Last updated on June 2nd, 2022 at 11:12 am
There are few if any counties with a similar profile to Sheboygan County.
Part of what makes Sheboygan unique is its concentration of global companies – firms like Kohler Co., Acuity Insurance, Johnsonville, Sargento Foods Inc. and Bemis Manufacturing Co. – and its world-class tourism destinations like Whistling Straits and Blackwolf Run golf courses or Road America in Elkhart Lake.
The county’s real GDP of almost $6.3 billion, measured in 2012 dollars, is the 12th largest in the state. It is the 272nd largest metro economy in the nation. Similar sized areas include Flagstaff, Arizona; Bowling Green, Kentucky; Blacksburg, Virginia; and Manhattan, Kansas.
But being located about an hour from the larger metro areas of Milwaukee and Green Bay means Sheboygan is challenged to draw the talent and workforce it needs to support its global companies. To help those companies thrive in the coming decades, the county will need to find ways to overcome those challenges.
To provide an opportunity for the community to take a step back and look at the long-term picture, BizTimes Media is presenting Sheboygan County 2035. The event, taking place June 15 from 7:30-10 a.m. at Lakeland University, is sponsored by Froedtert Health. Click here to register.
The morning will start with a panel discussion focused on affordable housing initiatives. It will be moderated by BizTimes editor Andrew Weiland and will feature Sheboygan director of planning and development Chad Pelishek; Don Hamond, board officer of the Sheboygan County Economic Development Corp. and executive vice president at Mersberger Financial Group; Sig Strautmanis, co-developer at General Capital Group; and Bob Werner, president of Werner Homes.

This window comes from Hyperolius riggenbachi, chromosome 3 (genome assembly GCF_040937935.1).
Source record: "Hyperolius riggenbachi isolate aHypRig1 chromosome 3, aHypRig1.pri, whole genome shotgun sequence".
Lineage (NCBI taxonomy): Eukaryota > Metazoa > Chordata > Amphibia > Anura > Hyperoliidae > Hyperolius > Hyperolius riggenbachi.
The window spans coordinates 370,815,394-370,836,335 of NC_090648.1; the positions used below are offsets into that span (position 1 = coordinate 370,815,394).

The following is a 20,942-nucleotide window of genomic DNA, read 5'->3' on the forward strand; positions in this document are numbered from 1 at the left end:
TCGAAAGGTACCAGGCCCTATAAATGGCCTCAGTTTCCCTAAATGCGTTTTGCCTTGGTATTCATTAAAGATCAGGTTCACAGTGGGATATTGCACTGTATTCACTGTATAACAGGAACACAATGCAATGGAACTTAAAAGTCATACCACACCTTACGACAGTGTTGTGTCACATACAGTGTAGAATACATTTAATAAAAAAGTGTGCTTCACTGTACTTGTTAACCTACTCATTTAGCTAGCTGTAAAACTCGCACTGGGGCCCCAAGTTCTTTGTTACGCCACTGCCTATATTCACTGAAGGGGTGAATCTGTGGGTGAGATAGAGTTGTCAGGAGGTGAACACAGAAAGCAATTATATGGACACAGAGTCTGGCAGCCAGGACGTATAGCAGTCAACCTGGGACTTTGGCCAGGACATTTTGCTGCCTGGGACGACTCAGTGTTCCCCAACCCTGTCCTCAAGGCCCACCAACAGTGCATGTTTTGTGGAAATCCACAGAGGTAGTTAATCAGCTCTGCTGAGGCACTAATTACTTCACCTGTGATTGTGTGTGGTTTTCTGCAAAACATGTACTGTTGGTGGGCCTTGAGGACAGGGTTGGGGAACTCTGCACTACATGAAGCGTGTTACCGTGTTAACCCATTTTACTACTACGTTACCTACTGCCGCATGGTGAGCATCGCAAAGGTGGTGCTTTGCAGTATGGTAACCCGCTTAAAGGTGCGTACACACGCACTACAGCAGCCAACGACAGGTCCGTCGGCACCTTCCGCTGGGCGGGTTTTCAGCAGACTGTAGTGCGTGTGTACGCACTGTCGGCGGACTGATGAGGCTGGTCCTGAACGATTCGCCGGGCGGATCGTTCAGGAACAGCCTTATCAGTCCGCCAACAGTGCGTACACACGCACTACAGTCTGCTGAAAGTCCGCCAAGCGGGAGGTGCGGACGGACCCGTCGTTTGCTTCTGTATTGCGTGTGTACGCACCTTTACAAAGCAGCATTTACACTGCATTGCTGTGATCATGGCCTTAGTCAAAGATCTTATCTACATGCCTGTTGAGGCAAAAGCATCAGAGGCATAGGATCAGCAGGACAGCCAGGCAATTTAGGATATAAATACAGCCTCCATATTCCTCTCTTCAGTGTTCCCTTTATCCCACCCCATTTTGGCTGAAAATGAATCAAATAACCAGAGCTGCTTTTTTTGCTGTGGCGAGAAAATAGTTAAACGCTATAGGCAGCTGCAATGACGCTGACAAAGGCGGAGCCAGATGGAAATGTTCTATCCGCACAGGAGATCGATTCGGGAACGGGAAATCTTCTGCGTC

The city of Sheboygan and SCEDC have both taken steps in recent months to help lower costs for home builders, potentially making it easier to develop affordable housing options for the county’s manufacturing workers. The city acquired 277 acres of land and SCEDC launched a fund with support from major employers to help development. (Read the May 23 cover story of BizTimes Milwaukee for more on the initiatives.)
A second panel in the program will focus on innovative talent solutions and opportunities for employers and higher education to collaborate. Moderated by Deidre Martinez, executive director of the Sheboygan County Chamber of Commerce, the panel will feature Beth Borgen, president of Lakeland University, Michael Klein, vice president of human resources at Bemis Manufacturing Co., Christine Loose, vice president of Lodging and wellness at Kohler, and Grant Pauly, founder and brewmaster at 3 Sheeps Brewing Co.
The morning will conclude with breakout sessions, including:
Mark Behl, executive vice president and chief operating officer of Froedtert Health, will share health care trends impacting businesses, including how consumerism, digital health and new models of care delivery will change health care.
Katie Baer, executive director of the United Way of Sheboygan County, will discuss mental health services and provide an opportunity to brainstorm areas for growth.
Gina Covelli, director of community impact at the United Way of Sheboygan County, and Colleen Steinbruecker, executive director of Family Connections Inc., will present on the childcare challenges and barriers facing employees in Sheboygan County.
Borgen, Brian Doudna, executive director of SCEDC, and Jamie Schramm, campus executive officer of the UW-Green Bay, Sheboygan Campus, will talk about support services and future programing needed to support the next generation of innovative companies and products.
The entire event is free to attend. Registration is required.